How management of colostrum has a big impact on its quality
What happens when farmers store colostrum in the dairy, calf shed, house or anywhere besides a fridge or freezer?
It grows bacteria, and very rapidly at that.
The most rapid growth occurs in the first hours after collection, so it is vital that it is stored correctly as soon as possible post collection.
It is important to note that the more bacteria that is in colostrum when farmers collect it, the more rapid the growth of bacteria.
The big question is does this affect calf immunity? And the answer is yes.
Work carried out by Bonanza Calf Nutrition’s Christine Cummins while undertaking her PhD shows the effect of feeding pasteurised colostrum, fresh or stored colostrum to induce various bacteria levels on calf immunity.
The study, conducted in Teagasc Moorepark, under the stewardship of Dr Emer Kennedy shows that the level of bacteria was lowest in the pasteurised sample and increased from the fresh colostrum right through to the sample stored at 22 degrees Celsius.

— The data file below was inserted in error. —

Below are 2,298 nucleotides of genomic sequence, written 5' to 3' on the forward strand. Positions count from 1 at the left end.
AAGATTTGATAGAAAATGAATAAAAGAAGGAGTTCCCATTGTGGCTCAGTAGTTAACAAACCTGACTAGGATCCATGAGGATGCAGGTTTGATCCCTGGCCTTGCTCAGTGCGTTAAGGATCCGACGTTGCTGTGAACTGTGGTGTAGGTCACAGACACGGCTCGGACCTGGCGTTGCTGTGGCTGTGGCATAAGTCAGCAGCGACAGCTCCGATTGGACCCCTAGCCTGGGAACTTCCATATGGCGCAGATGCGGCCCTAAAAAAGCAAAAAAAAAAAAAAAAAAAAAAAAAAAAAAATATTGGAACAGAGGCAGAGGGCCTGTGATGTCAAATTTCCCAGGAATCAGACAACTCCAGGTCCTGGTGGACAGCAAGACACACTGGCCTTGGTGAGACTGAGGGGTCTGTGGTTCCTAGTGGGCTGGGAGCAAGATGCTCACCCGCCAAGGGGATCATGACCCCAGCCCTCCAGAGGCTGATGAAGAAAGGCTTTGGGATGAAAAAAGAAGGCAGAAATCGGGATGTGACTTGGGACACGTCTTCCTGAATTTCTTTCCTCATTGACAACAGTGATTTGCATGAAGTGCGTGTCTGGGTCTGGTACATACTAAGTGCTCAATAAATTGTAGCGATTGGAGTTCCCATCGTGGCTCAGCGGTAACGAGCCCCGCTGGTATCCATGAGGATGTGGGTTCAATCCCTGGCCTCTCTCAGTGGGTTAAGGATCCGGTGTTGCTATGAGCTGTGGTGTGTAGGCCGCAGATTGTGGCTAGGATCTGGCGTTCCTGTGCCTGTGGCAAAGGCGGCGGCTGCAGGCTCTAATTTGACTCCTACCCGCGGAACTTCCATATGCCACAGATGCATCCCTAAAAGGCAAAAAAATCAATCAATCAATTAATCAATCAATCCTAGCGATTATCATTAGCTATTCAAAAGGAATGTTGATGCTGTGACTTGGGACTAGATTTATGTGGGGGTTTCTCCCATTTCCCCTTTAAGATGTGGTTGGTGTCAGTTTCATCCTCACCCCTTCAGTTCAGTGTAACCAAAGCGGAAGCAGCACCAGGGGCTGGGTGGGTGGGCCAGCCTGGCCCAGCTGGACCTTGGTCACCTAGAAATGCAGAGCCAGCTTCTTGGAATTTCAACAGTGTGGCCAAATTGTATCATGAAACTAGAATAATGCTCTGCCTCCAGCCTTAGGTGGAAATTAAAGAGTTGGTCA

How storing affects the bacteria level of colostrum:
Calf Information Evenings
To find out more about colostrum management and other calf rearing management techniques, farmers are invited to a series of calf information meetings.
These meetings will take place from December 12-14, where Christine Cummins and her colleagues at Bonanza Calf Nutrition – the producers of the renowned range of Shine Milk Replacers – will discuss how to simply and successfully rear calves.
The evenings will also feature a discussion on how to minimise and combat disease while rearing calves on your farm.
When and where:
- The Clonakilty Hotel, Co. Cork, December 12 at 7pm
- Rochestown Park Hotel, Co. Cork, December 13 at 7pm
- The Killeshin Hotel, Portlaoise, December 14 at 7pm